Wandering through the Uffizi Gallery in Florence, Italy, Isabella Saraceni was initially captivated by the work of the great masters of art that surrounded her: Botticelli, Da Vinci, Michelangelo, Caravaggio, Raphael. But after a few visits to the gallery, Saraceni eventually began to notice a conspicuous absence in the displayed collection: where were the women artists?
Saraceni, a senior fine arts major at the University of Connecticut, made this troubling observation when she was studying abroad last fall while participating in the UConn Studio Fine Arts Program. She is now in the final stages of working on her IDEA grant, which she received last spring. The goal of her project is to shed light on the work of some of the Renaissance’s great talents that have been hidden away in museum basements for too long.
“Women weren’t allowed to be artistic, and if they were, it was seen as demonic. But for artistic men, they were seen as a gift from god,” Saraceni says.
What is so frustrating about this phenomena is that these women were well-known during their lifetimes, working with their contemporaries and friends like Da Vinci and Michelangelo. Saraceni says this suggests there was a conscious effort to erase the work of these women from history.
One of the biggest problems with established art museums, Saraceni says, is that people tend to view them as all-encompassing authorities on what is considered “great art.” In reality, there is a major disconnect between what is shown to the public and the true diversity and richness of art throughout history.
“Museums are certain people telling you ‘this is what’s important,’” Saraceni says. “You’re not seeing what’s not being shown.”
When she traveled back to Florence to conduct her research, Saraceni was able to go through the storage rooms in the Uffizi. Making her way through the labyrinth of un-shown work, Saraceni saw row after row full of work by white men until she caught a glimpse of a woman’s self-portrait off in a distant corner.
“It was a really emotional experience to be surrounded by all this art by men and have that one guiding light like: ‘there she is!’” Saraceni says.
One of the most impactful stories Saraceni discovered during her research was that of Artemisia Gentileschi, a 17th-century Baroque painter. Gentileschi brought rape charges against her painting teacher and actually won her case, but only after being tortured in court with thumb screws, which devastated her hands, the tools of her art, to prove she was not lying.
This experience made its way into Gentileschi’s work, especially one of her better-known pieces depicting the biblical story of “Judith Slaying Holofernes.”
“Every man painted Judith as weak, as if she were thinking ‘This is violence is disgusting. I don’t want to do this.’ But that’s in accurate for a woman who is angry. In Artemisia’s painting Judith is different: she has muscle, she’s not recoiling, she’s strong,” Saraceni says.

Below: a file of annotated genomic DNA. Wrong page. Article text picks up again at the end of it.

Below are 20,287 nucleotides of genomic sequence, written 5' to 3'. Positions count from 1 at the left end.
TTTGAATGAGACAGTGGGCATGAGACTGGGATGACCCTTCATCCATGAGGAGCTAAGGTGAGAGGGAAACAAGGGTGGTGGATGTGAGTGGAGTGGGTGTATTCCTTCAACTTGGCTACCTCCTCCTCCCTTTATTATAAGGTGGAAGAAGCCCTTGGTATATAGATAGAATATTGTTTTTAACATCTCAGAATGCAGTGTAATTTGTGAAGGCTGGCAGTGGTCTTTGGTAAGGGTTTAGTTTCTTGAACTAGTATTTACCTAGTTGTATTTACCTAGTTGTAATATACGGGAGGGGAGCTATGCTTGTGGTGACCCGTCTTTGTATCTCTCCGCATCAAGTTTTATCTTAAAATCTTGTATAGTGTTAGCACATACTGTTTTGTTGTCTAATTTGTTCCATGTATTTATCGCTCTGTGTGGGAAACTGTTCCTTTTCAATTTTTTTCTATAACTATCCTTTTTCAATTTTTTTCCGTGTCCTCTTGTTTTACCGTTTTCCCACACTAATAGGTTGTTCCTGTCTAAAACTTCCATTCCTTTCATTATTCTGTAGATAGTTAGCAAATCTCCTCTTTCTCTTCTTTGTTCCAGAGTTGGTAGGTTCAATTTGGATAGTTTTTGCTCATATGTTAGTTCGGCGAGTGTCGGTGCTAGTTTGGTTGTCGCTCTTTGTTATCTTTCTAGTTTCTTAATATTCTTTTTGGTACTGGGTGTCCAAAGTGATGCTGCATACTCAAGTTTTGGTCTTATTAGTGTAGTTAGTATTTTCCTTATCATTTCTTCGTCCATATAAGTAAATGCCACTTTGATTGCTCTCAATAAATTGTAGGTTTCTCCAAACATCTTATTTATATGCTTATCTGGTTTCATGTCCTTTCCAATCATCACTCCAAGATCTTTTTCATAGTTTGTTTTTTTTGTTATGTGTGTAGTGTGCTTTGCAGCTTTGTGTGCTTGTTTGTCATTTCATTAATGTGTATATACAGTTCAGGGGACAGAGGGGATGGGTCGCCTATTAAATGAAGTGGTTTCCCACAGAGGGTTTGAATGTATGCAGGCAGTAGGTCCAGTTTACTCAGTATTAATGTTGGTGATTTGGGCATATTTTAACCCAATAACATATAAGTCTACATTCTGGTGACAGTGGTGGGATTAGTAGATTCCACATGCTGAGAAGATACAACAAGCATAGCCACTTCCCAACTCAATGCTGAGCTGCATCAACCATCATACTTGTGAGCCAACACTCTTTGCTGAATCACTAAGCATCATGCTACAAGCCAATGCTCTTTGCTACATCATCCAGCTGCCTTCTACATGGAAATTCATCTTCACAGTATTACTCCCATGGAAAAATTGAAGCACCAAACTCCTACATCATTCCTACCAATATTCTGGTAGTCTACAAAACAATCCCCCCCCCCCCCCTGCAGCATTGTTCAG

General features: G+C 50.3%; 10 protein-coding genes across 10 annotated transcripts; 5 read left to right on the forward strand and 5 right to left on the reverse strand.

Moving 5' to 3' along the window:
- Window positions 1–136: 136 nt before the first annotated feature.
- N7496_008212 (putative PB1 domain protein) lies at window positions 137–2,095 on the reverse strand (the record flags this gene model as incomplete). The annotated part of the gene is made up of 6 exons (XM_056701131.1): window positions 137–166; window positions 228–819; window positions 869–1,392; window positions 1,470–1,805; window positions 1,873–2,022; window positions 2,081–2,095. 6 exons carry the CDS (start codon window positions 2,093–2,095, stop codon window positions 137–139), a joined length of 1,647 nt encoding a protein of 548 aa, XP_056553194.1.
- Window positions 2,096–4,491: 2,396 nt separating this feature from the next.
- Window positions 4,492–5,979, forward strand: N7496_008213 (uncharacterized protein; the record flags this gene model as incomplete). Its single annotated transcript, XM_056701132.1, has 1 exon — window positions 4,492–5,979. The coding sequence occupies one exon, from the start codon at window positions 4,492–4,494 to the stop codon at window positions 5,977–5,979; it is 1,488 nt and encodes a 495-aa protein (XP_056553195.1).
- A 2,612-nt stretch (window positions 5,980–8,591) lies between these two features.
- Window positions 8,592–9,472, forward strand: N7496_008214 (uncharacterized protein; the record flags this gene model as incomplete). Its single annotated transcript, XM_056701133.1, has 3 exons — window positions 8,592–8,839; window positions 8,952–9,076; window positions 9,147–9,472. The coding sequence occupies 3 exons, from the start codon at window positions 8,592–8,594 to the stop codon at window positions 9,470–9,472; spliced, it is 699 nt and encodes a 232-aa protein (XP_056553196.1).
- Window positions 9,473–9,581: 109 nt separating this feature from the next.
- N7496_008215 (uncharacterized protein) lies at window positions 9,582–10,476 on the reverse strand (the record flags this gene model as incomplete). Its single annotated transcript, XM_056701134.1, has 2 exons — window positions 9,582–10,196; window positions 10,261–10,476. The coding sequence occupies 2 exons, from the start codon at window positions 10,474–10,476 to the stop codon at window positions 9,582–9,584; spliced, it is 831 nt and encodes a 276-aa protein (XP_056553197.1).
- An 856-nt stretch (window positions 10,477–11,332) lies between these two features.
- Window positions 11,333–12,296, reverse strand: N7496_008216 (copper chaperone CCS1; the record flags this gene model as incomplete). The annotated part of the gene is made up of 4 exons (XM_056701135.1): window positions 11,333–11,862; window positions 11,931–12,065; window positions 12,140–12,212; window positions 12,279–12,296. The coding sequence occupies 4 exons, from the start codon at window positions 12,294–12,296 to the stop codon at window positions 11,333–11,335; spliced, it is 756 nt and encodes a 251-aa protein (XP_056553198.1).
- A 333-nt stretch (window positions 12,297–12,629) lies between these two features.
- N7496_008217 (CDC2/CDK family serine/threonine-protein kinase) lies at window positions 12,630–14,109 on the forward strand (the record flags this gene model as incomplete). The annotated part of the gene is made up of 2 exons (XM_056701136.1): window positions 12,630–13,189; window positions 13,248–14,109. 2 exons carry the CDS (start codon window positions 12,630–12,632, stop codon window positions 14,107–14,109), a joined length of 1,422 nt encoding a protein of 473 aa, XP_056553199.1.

In light of current events like the MeToo movement and women’s marches, Saraceni says it felt particularly important to shed light on these feminine stories now.
“It was really powerful to see how far these artists had to go to be seen as equal to men,” says Saraceni. “They had to do backbends and jump through hoops. And even then, they weren’t seen in the same way.”
Saraceni has been using social media through an art-focused Instagram account to share her process and sources of inspiration.
For the last stage of Saraceni’s project, she’s creating new art to highlight injustices from the past.
Saraceni originally intended to create a series of six large oil paintings as the culmination of her research but has since started thinking about using sculptures instead.
“I want this to have a presence in our physical space versus a 2D surface that looks like it’s in another space,” Saraceni says. “It’s taken quite a turn from where I started. It keeps kind of transforming.”
The site is a large, sectioned off studio; the walls of this maze stained with paint and dyes with a portrait of a woman, layers intentionally peeling away and a series of tissue paper sculptures dangling from an impromptu clothes line.
Saraceni says this work has transformed how she views herself and her relationship to her artwork.
“I feel like a completely different person from when I started in how I see myself and my worth as a woman,” Saraceni says.
Saraceni hopes this project will be able show the value women have contributed to art and why their work deserves to be recognized alongside work from male counterparts.
“The work is so valuable to how we view art and humanity and what art can do for us and how it can show the great expanse of life,” Saraceni says. “Some people see women as lacking value and worth because they have been so hidden. I hope this project can add to the conversation about how we can change that.”
Saraceni will be displaying her work for a week, beginning on April 15 with a reception opening from 6-8 p.m. in the Vais Gallery in the Fine Arts Building.